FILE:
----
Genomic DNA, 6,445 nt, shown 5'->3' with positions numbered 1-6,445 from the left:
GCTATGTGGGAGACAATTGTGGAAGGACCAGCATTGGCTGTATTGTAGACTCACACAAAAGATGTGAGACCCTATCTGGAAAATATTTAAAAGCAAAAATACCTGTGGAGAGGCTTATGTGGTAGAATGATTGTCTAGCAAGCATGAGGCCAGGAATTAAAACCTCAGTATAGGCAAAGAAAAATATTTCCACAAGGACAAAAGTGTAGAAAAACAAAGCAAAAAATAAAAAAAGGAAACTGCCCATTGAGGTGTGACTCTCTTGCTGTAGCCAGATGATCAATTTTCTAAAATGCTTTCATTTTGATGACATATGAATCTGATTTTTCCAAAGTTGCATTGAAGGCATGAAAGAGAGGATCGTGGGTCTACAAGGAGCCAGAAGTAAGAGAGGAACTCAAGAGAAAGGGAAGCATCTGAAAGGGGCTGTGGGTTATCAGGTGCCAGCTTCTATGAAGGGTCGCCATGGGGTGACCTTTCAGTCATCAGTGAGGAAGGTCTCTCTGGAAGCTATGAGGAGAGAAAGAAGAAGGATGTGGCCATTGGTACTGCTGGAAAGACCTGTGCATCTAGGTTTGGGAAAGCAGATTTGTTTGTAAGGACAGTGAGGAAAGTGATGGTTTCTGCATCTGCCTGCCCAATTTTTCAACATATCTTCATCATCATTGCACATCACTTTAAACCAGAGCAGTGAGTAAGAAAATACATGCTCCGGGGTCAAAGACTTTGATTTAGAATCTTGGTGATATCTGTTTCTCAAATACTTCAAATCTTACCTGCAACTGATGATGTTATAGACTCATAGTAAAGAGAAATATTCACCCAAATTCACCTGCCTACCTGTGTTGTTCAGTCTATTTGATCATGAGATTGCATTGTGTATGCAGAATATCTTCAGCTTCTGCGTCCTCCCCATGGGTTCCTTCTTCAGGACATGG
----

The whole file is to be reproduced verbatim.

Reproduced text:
Genomic DNA, 6,445 nt, shown 5'->3' with positions numbered 1-6,445 from the left:
GCTATGTGGGAGACAATTGTGGAAGGACCAGCATTGGCTGTATTGTAGACTCACACAAAAGATGTGAGACCCTATCTGGAAAATATTTAAAAGCAAAAATACCTGTGGAGAGGCTTATGTGGTAGAATGATTGTCTAGCAAGCATGAGGCCAGGAATTAAAACCTCAGTATAGGCAAAGAAAAATATTTCCACAAGGACAAAAGTGTAGAAAAACAAAGCAAAAAATAAAAAAAGGAAACTGCCCATTGAGGTGTGACTCTCTTGCTGTAGCCAGATGATCAATTTTCTAAAATGCTTTCATTTTGATGACATATGAATCTGATTTTTCCAAAGTTGCATTGAAGGCATGAAAGAGAGGATCGTGGGTCTACAAGGAGCCAGAAGTAAGAGAGGAACTCAAGAGAAAGGGAAGCATCTGAAAGGGGCTGTGGGTTATCAGGTGCCAGCTTCTATGAAGGGTCGCCATGGGGTGACCTTTCAGTCATCAGTGAGGAAGGTCTCTCTGGAAGCTATGAGGAGAGAAAGAAGAAGGATGTGGCCATTGGTACTGCTGGAAAGACCTGTGCATCTAGGTTTGGGAAAGCAGATTTGTTTGTAAGGACAGTGAGGAAAGTGATGGTTTCTGCATCTGCCTGCCCAATTTTTCAACATATCTTCATCATCATTGCACATCACTTTAAACCAGAGCAGTGAGTAAGAAAATACATGCTCCGGGGTCAAAGACTTTGATTTAGAATCTTGGTGATATCTGTTTCTCAAATACTTCAAATCTTACCTGCAACTGATGATGTTATAGACTCATAGTAAAGAGAAATATTCACCCAAATTCACCTGCCTACCTGTGTTGTTCAGTCTATTTGATCATGAGATTGCATTGTGTATGCAGAATATCTTCAGCTTCTGCGTCCTCCCCATGGGTTCCTTCTTCAGGACATGG